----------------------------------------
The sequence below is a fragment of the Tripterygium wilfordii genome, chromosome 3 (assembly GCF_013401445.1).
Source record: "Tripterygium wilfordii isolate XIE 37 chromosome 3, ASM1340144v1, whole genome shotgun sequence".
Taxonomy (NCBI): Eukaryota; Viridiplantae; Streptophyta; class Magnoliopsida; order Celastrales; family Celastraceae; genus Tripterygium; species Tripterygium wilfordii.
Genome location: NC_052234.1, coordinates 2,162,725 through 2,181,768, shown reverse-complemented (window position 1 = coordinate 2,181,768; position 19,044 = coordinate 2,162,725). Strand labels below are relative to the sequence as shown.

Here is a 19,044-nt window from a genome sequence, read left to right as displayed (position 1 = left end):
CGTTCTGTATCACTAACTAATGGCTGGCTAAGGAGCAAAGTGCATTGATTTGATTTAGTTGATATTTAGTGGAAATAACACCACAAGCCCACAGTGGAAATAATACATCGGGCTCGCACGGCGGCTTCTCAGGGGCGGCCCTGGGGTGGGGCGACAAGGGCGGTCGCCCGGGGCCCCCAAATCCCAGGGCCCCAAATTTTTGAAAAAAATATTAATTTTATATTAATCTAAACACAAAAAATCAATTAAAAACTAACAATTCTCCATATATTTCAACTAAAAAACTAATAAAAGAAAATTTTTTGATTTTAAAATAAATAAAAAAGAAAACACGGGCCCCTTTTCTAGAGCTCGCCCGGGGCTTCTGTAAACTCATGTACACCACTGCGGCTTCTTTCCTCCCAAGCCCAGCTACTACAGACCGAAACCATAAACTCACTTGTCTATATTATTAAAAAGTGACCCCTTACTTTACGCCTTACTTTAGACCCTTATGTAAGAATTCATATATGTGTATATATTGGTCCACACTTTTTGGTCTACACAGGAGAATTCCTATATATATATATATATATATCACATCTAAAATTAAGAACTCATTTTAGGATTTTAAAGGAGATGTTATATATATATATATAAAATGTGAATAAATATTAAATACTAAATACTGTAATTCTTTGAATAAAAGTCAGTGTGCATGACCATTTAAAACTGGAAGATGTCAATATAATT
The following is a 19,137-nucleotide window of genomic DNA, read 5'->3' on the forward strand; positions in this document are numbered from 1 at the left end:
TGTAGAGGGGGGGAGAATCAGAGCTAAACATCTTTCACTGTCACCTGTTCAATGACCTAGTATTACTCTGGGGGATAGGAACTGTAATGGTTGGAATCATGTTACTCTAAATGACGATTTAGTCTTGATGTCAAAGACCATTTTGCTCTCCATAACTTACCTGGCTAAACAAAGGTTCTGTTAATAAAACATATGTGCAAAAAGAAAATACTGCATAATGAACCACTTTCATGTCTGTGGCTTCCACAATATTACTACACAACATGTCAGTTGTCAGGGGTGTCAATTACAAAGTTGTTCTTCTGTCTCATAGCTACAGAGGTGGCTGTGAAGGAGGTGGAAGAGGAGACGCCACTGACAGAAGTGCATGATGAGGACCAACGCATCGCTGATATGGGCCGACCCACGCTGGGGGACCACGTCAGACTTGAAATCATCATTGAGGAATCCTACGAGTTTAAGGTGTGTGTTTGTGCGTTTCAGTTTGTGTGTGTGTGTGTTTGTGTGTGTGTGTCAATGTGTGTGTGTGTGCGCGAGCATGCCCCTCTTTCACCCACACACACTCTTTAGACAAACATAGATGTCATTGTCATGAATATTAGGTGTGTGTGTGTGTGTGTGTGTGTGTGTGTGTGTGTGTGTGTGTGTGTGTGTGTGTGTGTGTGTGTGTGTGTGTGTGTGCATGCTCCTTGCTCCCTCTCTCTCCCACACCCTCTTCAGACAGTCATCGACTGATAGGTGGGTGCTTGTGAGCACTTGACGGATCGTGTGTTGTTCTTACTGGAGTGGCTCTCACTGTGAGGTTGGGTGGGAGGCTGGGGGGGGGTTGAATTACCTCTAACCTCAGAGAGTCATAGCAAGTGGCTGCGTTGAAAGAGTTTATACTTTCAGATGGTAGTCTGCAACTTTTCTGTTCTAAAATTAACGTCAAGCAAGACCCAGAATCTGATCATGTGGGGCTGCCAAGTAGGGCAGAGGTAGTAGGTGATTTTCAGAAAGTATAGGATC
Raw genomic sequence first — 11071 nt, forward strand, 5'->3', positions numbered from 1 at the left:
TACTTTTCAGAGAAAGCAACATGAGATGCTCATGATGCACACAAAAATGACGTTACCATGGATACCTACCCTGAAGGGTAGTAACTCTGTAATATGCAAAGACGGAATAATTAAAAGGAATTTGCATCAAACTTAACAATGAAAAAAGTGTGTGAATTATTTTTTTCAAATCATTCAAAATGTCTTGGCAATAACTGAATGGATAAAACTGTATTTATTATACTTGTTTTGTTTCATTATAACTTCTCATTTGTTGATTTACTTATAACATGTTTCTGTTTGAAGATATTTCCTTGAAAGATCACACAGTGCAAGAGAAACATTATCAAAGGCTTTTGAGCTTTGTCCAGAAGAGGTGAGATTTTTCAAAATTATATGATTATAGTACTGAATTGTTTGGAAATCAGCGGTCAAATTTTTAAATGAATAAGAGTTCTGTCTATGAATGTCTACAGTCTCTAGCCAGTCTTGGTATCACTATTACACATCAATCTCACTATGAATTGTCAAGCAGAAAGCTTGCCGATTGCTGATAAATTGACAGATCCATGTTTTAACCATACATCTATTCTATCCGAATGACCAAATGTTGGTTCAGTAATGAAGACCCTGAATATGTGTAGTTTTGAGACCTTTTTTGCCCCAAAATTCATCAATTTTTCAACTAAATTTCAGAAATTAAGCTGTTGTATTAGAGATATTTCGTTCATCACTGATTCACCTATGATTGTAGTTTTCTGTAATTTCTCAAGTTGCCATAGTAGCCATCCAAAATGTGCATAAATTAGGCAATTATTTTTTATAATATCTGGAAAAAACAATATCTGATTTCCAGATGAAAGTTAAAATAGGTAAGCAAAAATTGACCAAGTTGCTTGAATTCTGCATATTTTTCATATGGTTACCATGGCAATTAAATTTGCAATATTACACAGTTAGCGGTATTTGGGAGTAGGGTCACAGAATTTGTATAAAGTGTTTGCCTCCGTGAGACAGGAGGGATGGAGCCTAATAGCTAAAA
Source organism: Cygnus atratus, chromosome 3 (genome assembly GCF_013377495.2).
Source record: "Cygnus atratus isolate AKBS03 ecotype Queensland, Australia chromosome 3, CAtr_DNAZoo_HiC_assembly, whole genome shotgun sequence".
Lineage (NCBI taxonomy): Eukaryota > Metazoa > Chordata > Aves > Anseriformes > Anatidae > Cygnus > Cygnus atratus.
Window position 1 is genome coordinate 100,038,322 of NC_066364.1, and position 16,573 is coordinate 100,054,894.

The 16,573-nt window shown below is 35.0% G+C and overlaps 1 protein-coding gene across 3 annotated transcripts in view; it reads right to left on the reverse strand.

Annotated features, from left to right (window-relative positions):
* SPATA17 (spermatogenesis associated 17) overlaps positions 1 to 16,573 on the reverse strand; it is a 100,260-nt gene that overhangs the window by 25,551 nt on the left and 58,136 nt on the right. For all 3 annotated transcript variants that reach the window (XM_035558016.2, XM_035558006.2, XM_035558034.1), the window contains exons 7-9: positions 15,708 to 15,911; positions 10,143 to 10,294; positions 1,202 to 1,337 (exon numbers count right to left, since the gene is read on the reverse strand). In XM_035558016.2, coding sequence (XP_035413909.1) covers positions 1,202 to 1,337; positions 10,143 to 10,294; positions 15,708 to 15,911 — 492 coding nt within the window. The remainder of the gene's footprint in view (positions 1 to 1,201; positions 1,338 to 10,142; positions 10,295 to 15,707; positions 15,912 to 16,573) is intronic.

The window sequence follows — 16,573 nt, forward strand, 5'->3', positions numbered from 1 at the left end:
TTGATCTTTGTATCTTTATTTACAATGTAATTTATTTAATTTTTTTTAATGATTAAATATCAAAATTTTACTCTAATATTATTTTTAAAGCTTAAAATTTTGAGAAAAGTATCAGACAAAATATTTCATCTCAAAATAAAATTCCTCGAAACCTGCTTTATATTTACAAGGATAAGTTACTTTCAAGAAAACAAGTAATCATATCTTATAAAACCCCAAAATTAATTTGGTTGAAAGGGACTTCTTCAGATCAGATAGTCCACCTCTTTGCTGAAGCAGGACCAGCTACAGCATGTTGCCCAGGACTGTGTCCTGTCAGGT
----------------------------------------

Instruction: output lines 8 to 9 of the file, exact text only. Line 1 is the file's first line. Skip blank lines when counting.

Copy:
TGTAGAGGGGGGGAGAATCAGAGCTAAACATCTTTCACTGTCACCTGTTCAATGACCTAGTATTACTCTGGGGGATAGGAACTGTAATGGTTGGAATCATGTTACTCTAAATGACGATTTAGTCTTGATGTCAAAGACCATTTTGCTCTCCATAACTTACCTGGCTAAACAAAGGTTCTGTTAATAAAACATATGTGCAAAAAGAAAATACTGCATAATGAACCACTTTCATGTCTGTGGCTTCCACAATATTACTACACAACATGTCAGTTGTCAGGGGTGTCAATTACAAAGTTGTTCTTCTGTCTCATAGCTACAGAGGTGGCTGTGAAGGAGGTGGAAGAGGAGACGCCACTGACAGAAGTGCATGATGAGGACCAACGCATCGCTGATATGGGCCGACCCACGCTGGGGGACCACGTCAGACTTGAAATCATCATTGAGGAATCCTACGAGTTTAAGGTGTGTGTTTGTGCGTTTCAGTTTGTGTGTGTGTGTGTTTGTGTGTGTGTGTCAATGTGTGTGTGTGTGCGCGAGCATGCCCCTCTTTCACCCACACACACTCTTTAGACAAACATAGATGTCATTGTCATGAATATTAGGTGTGTGTGTGTGTGTGTGTGTGTGTGTGTGTGTGTGTGTGTGTGTGTGTGTGTGTGTGTGTGTGTGTGTGTGTGTGTGCATGCTCCTTGCTCCCTCTCTCTCCCACACCCTCTTCAGACAGTCATCGACTGATAGGTGGGTGCTTGTGAGCACTTGACGGATCGTGTGTTGTTCTTACTGGAGTGGCTCTCACTGTGAGGTTGGGTGGGAGGCTGGGGGGGGGTTGAATTACCTCTAACCTCAGAGAGTCATAGCAAGTGGCTGCGTTGAAAGAGTTTATACTTTCAGATGGTAGTCTGCAACTTTTCTGTTCTAAAATTAACGTCAAGCAAGACCCAGAATCTGATCATGTGGGGCTGCCAAGTAGGGCAGAGGTAGTAGGTGATTTTCAGAAAGTATAGGATC
Raw genomic sequence first — 11071 nt, forward strand, 5'->3', positions numbered from 1 at the left: